3 Ways To Make Your Internship Program Successful

Allow me to repeat one absolutely relevant and paramount truth applying to every facet of the corporate world: interns are not gophers! If you found a picture of an actual gopher in the encyclopedia, you might find that the gopher really doesn’t look like a secretary with a notepad and pen, waiting to take your notes. In a nutshell, we all are quite honestly looking at internships so wrongfully, that about 99% of the time, the internships are just plain not successful. At least not as successful as they could be.

The Theory Behind Internships

Internships are essentially recruiting pipelines. Think of them as an extended trial job interview period. They’re invaluable.

When it’s all said and done, you’re looking at some field-tested employees who know the ins and outs of the game and will be prepared for any change in the corporate weather. That’s a whole lot better than having to hire a bunch of employees on the spot after some 30-minute interviews and then watch the turnover rate skyrocket, leaving you high and dry to sweep up all the ashes.

However, it’s not always easy having an internship result into the ultimate goal: full-time recruitment. Because the fact is no intern is required to accept a full-time offer from you! Especially if that particular intern is quite the catch, that intern might be more interested in seeing what else is out there. There are, of course, obvious reasons for an intern to want to leave your company. You may not like them.

Thankfully, there are ways to try and retain your interns — the best interns, the ones that have proven themselves — and get them to join your company on a full-time basis. Three ways, actually.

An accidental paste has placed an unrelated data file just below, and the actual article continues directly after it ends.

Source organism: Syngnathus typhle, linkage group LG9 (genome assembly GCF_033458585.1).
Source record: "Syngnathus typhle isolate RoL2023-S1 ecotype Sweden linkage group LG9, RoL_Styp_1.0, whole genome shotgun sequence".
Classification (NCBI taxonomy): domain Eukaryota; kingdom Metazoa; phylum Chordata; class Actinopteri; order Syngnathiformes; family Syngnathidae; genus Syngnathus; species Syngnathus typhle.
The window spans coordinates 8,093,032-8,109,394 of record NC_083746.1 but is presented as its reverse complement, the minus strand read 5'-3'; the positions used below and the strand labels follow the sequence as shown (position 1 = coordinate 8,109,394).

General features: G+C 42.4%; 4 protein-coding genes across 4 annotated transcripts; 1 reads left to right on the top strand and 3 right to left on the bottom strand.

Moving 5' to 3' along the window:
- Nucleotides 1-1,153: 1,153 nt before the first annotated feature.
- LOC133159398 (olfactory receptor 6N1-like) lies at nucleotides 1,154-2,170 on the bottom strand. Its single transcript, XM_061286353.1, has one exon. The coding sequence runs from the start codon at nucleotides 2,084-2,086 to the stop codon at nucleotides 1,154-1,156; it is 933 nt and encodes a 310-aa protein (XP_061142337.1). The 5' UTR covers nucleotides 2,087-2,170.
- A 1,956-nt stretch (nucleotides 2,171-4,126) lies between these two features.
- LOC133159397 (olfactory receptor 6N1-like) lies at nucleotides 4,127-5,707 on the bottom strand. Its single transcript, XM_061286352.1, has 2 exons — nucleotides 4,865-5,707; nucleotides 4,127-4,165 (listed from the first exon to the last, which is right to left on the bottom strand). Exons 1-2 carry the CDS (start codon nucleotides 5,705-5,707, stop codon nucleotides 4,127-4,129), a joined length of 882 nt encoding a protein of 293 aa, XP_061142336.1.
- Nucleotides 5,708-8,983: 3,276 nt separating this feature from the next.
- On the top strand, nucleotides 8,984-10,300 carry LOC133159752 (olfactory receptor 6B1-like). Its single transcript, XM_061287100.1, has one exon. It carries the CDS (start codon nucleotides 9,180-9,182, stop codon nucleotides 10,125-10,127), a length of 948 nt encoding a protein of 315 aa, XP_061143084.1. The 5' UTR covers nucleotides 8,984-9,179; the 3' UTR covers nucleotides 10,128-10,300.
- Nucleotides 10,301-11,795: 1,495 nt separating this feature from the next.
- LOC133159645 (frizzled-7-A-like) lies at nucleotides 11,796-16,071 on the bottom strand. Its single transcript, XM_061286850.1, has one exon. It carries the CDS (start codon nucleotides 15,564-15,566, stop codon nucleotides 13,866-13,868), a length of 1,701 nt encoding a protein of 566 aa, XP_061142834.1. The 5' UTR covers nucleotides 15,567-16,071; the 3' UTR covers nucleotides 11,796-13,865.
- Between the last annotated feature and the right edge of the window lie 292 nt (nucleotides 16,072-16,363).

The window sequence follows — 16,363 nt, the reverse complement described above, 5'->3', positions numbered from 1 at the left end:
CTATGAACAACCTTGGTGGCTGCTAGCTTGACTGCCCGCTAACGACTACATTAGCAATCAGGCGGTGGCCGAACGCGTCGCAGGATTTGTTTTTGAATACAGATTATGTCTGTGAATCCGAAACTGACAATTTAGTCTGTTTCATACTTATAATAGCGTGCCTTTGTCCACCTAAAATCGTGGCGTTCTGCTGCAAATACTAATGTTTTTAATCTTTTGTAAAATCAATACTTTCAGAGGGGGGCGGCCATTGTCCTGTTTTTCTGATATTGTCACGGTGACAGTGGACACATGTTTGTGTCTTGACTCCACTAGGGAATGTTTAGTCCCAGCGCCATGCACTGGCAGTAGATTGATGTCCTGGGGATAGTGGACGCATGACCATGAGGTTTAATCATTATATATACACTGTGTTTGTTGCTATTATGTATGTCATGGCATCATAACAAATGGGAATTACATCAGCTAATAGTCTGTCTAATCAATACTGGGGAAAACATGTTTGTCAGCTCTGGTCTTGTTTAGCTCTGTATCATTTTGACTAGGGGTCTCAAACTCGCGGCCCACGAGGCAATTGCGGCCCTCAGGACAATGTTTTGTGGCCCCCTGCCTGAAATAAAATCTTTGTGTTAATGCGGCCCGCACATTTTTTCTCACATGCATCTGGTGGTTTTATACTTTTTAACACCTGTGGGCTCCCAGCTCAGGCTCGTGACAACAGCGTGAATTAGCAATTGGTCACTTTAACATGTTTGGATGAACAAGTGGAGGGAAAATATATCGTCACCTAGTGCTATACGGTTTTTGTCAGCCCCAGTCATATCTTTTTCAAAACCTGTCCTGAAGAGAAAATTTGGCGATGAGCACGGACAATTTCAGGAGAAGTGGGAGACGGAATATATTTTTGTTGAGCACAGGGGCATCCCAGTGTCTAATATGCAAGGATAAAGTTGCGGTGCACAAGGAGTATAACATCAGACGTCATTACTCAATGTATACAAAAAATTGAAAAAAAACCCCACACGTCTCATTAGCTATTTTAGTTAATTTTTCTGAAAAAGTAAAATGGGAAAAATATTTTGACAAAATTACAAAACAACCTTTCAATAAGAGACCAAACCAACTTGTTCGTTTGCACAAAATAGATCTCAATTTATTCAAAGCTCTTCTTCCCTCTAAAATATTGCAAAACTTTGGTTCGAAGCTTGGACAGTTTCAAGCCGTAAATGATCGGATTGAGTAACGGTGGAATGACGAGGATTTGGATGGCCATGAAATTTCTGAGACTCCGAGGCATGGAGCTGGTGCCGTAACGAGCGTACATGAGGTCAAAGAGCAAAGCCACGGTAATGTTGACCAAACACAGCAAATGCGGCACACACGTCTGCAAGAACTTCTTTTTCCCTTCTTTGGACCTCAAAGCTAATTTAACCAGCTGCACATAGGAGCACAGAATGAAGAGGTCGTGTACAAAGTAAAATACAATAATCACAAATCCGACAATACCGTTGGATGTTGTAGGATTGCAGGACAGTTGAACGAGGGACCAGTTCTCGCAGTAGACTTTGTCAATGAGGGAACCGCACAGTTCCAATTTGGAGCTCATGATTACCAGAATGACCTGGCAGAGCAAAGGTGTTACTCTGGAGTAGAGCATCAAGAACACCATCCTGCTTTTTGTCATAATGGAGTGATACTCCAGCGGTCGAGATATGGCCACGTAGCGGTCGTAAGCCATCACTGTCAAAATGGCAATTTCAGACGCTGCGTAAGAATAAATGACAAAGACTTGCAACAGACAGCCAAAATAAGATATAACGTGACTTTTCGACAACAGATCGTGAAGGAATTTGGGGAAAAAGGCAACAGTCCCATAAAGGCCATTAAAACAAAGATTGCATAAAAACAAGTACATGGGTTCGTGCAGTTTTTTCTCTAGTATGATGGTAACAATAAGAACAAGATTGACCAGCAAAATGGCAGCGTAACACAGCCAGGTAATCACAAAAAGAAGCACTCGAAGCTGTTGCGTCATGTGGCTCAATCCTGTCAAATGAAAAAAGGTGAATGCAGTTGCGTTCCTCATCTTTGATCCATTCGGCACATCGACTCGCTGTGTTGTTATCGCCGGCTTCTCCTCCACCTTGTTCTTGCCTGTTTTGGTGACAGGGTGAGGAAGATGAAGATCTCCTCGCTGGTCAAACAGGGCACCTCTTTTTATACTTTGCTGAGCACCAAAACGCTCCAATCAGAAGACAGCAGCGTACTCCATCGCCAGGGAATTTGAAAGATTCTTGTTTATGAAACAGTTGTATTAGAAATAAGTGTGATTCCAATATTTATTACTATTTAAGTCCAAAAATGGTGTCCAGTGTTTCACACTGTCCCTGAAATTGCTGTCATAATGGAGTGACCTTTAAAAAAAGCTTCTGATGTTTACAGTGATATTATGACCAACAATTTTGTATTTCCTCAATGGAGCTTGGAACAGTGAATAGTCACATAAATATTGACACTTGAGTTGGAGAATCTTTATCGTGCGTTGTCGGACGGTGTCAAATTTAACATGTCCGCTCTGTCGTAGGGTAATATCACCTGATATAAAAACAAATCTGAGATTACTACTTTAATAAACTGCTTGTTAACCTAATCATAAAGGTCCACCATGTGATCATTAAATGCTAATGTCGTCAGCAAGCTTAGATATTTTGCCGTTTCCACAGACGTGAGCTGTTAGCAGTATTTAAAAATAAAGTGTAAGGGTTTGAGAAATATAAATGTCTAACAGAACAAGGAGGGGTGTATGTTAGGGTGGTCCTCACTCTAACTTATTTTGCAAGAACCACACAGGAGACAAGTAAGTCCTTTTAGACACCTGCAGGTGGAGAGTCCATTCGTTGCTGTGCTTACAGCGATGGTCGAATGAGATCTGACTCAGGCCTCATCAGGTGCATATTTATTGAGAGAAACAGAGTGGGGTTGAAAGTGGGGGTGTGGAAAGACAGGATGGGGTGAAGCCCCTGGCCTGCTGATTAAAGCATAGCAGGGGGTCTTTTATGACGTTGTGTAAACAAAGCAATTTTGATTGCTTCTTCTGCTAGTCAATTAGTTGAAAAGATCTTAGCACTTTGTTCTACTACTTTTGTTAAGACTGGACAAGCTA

Creativity Is Key

Without a doubt, a knack for thinking outside the box is a game changer in the corporate industry. So why not ensure you get the most creative interns? How? Creatively think of ways to get those interns interested in your company.

We see a trend here with this specific tip: it’s about, you guessed it, creativity.

It might sound a little juvenile, but it seemed to work out pretty well for a particular technology company, by the name of Evernote, posting a “Hackathon” internship to recruit some of Korea’s top students. What is a “Hackathon,” you say? Nothing more than a little competition between ‘hackers’ to see who could design the most interesting and most productively useful Evernote API applications. Doesn’t sound like much until you realize you get veritable geniuses, team players and problem solvers out of this competition.

Another company, an advertising firm, decided to get some crazy thinking going, utilizing a rather popular mobile app called “Draw Something.” Candidates were to use the app and draw. The drawings considered the most creative were then advanced forward in the selection process. This simple test could shed light on which interns happen to be the most practical and creative with their work ethic and process. Pretty valuable in my opinion.

Payment Is Paramount

Now I know at one point in time in our history, the idea of the “intern” was about getting free manpower and staffing at minimal to no cost (most likely no cost). And it was a good idea at the time, obviously. But let’s face it; no one wants to work for free, especially those with something valuable to offer. You’d be facing an intern who may want to just deal with the duration of the internship, get the experience and then high-tail it out of there. Sure, you received some free manpower: but what’s the point if they don’t stay on?